Havanese dogs are an intelligent, playful breed that is native to Cuba, but their beloved personalities have resulted in them becoming popular in the United States as well. They are ideal companions for city living, as they rarely bark and have only moderate exercise needs. They are known to have long life spans and to be generally healthy; however, they are prone to certain health conditions.
Eye issues and bone and joint problems are common among the Havanese breed, but there are other conditions that are prevalent as well. To learn more about which health complications the Havanese are prone to, keep reading below.
The 9 Common Havanese Health Issues
Cataracts are a common eye condition in Havanese dogs. When the lens of your Havanese’s eye becomes cloudy and dense, that is a cataract.1 Most often, dogs will develop cataracts due to their genetics. However, cataracts may also develop due to eye injury, a diabetes-related condition, or increased age.
Cataracts can eventually lead to vision loss if the cataract progresses to cover the entire eye lens. In order to restore your dog’s vision, surgery will be necessary.
In the instance of hereditary cataracts, prevention methods are better than attempts to cure. Responsible breeders will strive to produce puppies with little to no risk of developing cataracts. If you are considering purchasing a Havanese puppy, you will want to find a reputable and responsible breeder.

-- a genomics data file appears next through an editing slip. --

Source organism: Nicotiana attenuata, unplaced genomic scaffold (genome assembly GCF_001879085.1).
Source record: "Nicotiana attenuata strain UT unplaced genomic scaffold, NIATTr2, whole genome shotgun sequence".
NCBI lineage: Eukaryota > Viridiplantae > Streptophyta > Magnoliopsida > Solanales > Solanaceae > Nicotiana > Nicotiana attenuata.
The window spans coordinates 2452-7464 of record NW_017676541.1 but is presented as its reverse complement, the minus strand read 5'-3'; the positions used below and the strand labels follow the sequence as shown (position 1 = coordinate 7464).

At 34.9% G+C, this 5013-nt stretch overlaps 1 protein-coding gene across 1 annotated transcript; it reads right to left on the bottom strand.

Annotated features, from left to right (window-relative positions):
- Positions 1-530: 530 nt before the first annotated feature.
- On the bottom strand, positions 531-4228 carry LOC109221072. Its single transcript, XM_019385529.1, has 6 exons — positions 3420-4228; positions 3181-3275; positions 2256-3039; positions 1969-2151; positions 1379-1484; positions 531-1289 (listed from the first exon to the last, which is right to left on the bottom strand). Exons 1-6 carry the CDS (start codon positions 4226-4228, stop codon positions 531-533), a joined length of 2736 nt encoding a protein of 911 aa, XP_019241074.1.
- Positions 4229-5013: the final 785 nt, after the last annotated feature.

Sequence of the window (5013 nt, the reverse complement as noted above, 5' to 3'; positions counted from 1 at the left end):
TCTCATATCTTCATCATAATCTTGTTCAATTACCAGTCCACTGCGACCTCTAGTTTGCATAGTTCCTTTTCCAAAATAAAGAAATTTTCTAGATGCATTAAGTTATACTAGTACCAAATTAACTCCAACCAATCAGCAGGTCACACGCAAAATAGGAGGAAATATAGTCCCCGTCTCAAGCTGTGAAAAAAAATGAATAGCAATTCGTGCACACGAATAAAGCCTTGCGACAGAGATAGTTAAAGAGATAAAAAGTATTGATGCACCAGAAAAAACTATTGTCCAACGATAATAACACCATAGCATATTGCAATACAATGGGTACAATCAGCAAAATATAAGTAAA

2. Cherry Eye
Dogs have an extra eyelid inside of their lower eyelid. Its purpose is to provide additional protection to the eye. However, when the gland of this third eyelid prolapses, this is called Cherry Eye. You will notice that your dog is suffering from cherry eye if you spot a swollen mass sticking out from behind the third eyelid at the inner edge of the eye.
No matter how large or small the swelling appears, you should take your Havanese to the vet for treatment. Prompt treatment is essential to ensuring that limited damage is done to the gland and that your dog is made comfortable. A surgical replacement of the third eyelid gland will be necessary for treatment in most cases.
Chondrodysplasia results in abnormal growth of the cartilage in your dog’s body.2 This can impact the growth of your dog’s bones, cause long bones to develop irregularly, and lead to disproportionate dwarfism. This condition is typically rooted in genetics.
If your Havanese has chondrodysplasia, you may notice that some of its bone structures appear different when compared to the breed standard. It may have a slightly larger head, crooked teeth, spinal deviation, and bowed forelegs.
4. Hip Dysplasia
Hip dysplasia often occurs in large-breed dogs but can manifest in any dog.3 The Havanese is no exception. During a Havanese’s growing stages, the hip joint may develop improperly. This can lead to the loosening of the joint, causing dysfunction and pain. This can also wear down the cartilage in the hip socket, leading to muscle atrophy, arthritis, and limited mobility.
Signs of hip dysplasia include lameness, limping, and cracking or popping sensations when joints are moved. Your dog may also struggle to stand, run, or climb on and off of furniture. If your dog sits in abnormal positions, that could also be a sign. However, there is a chance that your dog will display no signs at all. Since this condition can cause painful joint changes, it is important to watch carefully for any signs so you can provide treatment for your dog.